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You’re afraid to go out to social events, so you avoid them when you can. And when you do go out and try to mingle, you’re sorely unprepared for the pressures of making easy conversation, introducing yourself and other skills that come easily to many people. One bad experience and you’re ready to swear off parties and gatherings for good.
But how to break the cycle? According to new research out of Simon Fraser University, you might be able to work on your social chops by doing good deeds for others. Kindness, it turns out, may be a kind of training ground for the socially anxious.
In the study, published recently in the journal Motivation and Emotion, 115 undergraduate students who experience high levels of social anxiety (according to standardized psychological questionnaires) were recruited and divided into three groups, according to a press release.
The participants were divided into three groups, with each offered a plan for combatting their social anxiety.
The first was asked to engage in three acts of kindness a day on two days each week over four weeks. Examples of acts of kindness the participants undertook included doing a roommate’s dishes, mowing a neighbour’s lawn, and donating to a charity.
The second group was urged to expose themselves to social situations they would usually avoid and to stay until they felt their social anxiety had lowered—a proven method used to ease social anxiety. This “social exposure” group was also asked to engage in three interactions a day on two days each week over four weeks, along with breathing techniques.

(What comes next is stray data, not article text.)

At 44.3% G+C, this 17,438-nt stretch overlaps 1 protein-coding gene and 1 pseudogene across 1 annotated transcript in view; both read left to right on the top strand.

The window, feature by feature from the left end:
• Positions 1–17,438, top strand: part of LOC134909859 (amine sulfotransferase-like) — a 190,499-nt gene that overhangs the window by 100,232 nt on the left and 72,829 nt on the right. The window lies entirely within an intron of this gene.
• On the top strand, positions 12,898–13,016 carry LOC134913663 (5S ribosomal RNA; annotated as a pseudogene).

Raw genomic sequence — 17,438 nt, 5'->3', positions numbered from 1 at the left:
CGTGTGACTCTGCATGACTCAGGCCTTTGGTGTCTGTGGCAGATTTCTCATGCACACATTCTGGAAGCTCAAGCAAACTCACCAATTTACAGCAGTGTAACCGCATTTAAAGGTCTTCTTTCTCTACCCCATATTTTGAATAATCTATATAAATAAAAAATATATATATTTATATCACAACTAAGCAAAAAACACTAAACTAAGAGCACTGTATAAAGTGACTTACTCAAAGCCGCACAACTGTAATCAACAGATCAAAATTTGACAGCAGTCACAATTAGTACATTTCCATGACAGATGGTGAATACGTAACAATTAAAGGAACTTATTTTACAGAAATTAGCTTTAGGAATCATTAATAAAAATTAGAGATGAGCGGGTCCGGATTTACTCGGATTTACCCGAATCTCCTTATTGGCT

The third group was told that anxious individuals often have difficulty paying attention to events that occur throughout the day and that recording daily events may help. They were asked to record events in the same frequency that the other two groups were recording their information. Examples they recorded included attending class, cooking, and shopping.
Researchers found that two of the three groups were successful. The group working on acts of kindness and the social exposure group both reduced their social anxiety; they were less likely to avoid social situations as the study went on. In the group working on kindness, however, the shift in attitudes came quicker to participants. They focused less on avoiding things such as looking foolish, or doing or saying something wrong that could lead others to see them negatively, than other participants did.
Co-author Jennifer Trew, a postdoctoral research fellow in Simon Fraser University’s Department of Psychology, suggests the acts of kindness not only nudge people toward interacting with others, they may cast a positive glow on the world around them.
"Acts of kindness may help to counter negative social expectations by promoting more positive perceptions and expectations of a person's social environment," she said. "It helps to reduce their levels of social anxiety and helps them to focus less on avoiding social mishaps. This may improve social interactions and make them less likely to want to avoid social situations in the future."
Read on for how to help a loved one with social anxiety and how to help children with mental health issues.